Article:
By Arshad Alalm for New Age Islam
29 Dec, 2012
Not far from where Gandhi gave one of his first calls to resist untruth, lies a village called Allahpur. This east Champaran village in Bihar is like any other multi-caste villages that dot the planes of India. The same logic of caste dominance plays here, sometimes with brutality and at most times in everyday routine fashion where upper caste men violate and humiliate lower caste men and women with abusive words, with segregation of spaces and marginalizing them to the extent they become uncomfortable with their very existence. So why should one then write about Allahpur when it is no different from any other village? This is because Allahpur is a Muslim village where the dominant upper caste Muslims have been harassing low caste Muslims for many years now. While one often hears about this phenomenon within Hindu society, Muslims and the larger Indian society is slow to take cognizance of the effects of caste structures on the Muslim society.
Recently, Akbar Ali, a low caste Muslim of the village was murderously assaulted by the upper caste Muslims. The only crime that Akbar had committed, it seems, was to file a case of concealing facts in the recent mukhiya elections, against one Sarfaraz Khan, who eventually won the elections. One might look at it as the democratic right of Akbar Ali to do so, but in Allahpur, this assertion of democracy left him with broken limbs after being brutally assaulted. As it happens in most of such cases, the police took an awful lot of time to even register a case against the perpetrators of the violence. Allahpur is not unknown to such expression of caste violence and this was not the first time that this was happening. Low caste Muslims have been facing severe discrimination since many years: in the mosque where they are not allowed to pray in the first line, at the madrasa where their children hear abusive language and in the fields where they are asked to do begar. In what would make a Muslim purist painful, the low caste Muslims of the village now have their own separate mosque and madrasa. Moreover, they are no longer willing to pay heed to the diktats of the upper castes and are asserting their dignity by refusing a number of enforced norms refusing to remove footwear when passing through the upper caste area and even insisting on using a car (hired of course) for special occasions like marriage, etc. This deepening of democratic consciousness is most welcome but what is troublesome is the refusal of Muslim leadership, both religious and secular, that caste structures exist in our society and that something should be done about it.
The problem is not much so much about ignorance as about a willful silence. Islam in India has always been aware of the caste distinctions within its fold. Muslim Ulama have written about it and even supported and justified the institution. Religious figures as diverse as Ashraf Ali Thanwi (Deobandi) and Ahmad Raza Khan (Barelwi) supported caste divisions among Indian Muslims and argued that for the superiority of the Ashrafs (upper caste) over the Ajlafs (low caste). Our very ‘modern’ Syed Ahmad Khan was extremely hostile to the idea of introducing modern education to low caste razil Muslim castes. In his opinion, low castes such as the Ansaris should only be taught the rudimentary religious education and should continue with their family profession. Fully wedded to the Waliullahi tradition which understood that Allah had entrusted learning and teaching to the four noble upper castes, they firmly held on to the idea that education would be useless for these low castes as they were not worthy of it.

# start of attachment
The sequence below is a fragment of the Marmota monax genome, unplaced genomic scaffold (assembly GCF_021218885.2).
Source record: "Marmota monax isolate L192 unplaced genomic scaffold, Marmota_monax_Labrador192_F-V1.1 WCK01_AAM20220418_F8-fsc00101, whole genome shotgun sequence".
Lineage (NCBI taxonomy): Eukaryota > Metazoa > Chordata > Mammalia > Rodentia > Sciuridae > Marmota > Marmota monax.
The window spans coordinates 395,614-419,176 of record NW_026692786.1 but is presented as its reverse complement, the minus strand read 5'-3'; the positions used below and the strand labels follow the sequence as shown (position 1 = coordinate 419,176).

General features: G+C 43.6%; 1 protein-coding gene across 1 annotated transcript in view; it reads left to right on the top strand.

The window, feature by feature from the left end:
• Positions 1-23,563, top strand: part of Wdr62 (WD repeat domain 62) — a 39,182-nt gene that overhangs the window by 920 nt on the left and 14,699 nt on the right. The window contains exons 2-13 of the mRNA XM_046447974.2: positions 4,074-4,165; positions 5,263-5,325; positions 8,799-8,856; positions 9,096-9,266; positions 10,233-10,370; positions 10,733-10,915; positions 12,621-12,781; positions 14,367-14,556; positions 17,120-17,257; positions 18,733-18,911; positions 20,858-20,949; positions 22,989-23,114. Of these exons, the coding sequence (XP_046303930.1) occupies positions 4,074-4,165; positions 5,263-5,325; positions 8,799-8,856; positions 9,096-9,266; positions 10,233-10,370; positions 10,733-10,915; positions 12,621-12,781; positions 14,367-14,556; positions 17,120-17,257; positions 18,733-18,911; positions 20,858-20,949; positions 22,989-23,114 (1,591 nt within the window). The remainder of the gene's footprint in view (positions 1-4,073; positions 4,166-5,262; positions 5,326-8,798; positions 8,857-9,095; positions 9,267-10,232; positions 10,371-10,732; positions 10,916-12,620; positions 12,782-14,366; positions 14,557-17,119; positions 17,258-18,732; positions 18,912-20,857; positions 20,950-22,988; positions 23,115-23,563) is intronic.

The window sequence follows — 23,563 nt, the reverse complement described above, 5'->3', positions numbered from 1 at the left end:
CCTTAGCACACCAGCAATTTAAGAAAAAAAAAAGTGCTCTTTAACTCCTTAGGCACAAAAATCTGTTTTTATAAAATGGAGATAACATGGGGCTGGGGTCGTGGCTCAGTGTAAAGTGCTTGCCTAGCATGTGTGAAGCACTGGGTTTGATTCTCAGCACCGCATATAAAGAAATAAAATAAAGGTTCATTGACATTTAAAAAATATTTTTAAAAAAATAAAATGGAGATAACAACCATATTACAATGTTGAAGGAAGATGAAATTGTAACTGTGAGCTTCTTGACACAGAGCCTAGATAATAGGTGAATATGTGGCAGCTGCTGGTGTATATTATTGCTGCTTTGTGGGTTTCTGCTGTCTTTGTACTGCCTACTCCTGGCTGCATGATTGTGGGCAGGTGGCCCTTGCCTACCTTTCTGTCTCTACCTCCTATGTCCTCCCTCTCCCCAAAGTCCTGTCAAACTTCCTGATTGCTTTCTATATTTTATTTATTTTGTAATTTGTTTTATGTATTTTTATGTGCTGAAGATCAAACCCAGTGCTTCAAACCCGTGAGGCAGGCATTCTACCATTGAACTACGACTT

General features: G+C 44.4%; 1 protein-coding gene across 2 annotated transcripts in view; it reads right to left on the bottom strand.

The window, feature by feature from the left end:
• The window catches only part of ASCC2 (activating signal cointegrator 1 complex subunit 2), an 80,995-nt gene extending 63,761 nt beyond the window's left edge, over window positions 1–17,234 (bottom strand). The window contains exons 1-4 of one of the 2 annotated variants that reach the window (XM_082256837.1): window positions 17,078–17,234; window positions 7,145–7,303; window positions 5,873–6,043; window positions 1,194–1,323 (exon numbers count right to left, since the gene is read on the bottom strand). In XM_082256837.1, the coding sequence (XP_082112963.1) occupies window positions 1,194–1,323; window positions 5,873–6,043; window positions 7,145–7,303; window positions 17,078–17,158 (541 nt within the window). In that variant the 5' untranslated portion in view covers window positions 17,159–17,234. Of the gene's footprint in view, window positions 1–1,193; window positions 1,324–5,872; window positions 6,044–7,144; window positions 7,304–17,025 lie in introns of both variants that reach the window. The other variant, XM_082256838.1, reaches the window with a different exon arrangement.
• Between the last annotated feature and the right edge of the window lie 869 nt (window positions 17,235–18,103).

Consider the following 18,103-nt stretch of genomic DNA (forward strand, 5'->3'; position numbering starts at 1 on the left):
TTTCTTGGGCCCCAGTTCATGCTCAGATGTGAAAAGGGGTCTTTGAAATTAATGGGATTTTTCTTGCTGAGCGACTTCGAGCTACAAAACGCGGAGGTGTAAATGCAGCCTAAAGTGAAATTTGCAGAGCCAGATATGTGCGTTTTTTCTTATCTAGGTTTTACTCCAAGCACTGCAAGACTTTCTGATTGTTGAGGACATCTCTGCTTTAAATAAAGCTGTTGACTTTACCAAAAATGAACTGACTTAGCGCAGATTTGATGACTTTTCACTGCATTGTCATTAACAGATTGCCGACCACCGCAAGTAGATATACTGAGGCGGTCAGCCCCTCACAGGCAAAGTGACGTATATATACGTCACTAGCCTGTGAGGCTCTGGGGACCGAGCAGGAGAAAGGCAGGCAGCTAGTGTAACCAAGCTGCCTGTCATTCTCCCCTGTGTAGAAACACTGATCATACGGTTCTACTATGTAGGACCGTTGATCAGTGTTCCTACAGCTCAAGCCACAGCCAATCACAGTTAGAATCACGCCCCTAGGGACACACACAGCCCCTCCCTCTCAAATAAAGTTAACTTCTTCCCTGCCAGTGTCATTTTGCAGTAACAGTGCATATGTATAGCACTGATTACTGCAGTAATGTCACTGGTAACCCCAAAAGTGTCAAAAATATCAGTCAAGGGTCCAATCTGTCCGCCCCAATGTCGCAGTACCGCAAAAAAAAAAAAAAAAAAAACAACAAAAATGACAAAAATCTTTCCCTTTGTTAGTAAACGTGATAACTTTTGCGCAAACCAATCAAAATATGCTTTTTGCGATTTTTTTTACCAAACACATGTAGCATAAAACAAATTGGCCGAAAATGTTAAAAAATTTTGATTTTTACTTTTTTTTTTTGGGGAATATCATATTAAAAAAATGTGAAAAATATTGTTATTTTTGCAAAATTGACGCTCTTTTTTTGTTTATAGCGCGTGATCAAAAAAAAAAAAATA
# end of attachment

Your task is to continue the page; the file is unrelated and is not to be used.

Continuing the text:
These religious and secular leaders still command respect of the ordinary Muslims and is one of the reasons why the issue of caste is not openly discussed within the Muslim society. In order that we critique our present, we have to necessarily look at the past and break the idols that have almost become sacred. The present reluctance to talk about caste is also because most our leaders and intellectuals come precisely from the Ashraf sections of society. And it is in their interest to maintain a stoic silence on issues of caste discrimination within Indian Muslim society. This explains why something like the Allahpur issue is not covered by the Urdu media or relegated to small news item as a law and order problem. It is time that we start acknowledging at least that we have a problem at hand which needs to be redressed. Let’s start by saluting the courage of brave Akbar Ali.
Arshad Alam is a writer and commentator on Muslim minority issues. He teaches at Jawaharlal Nehru University, Delhi.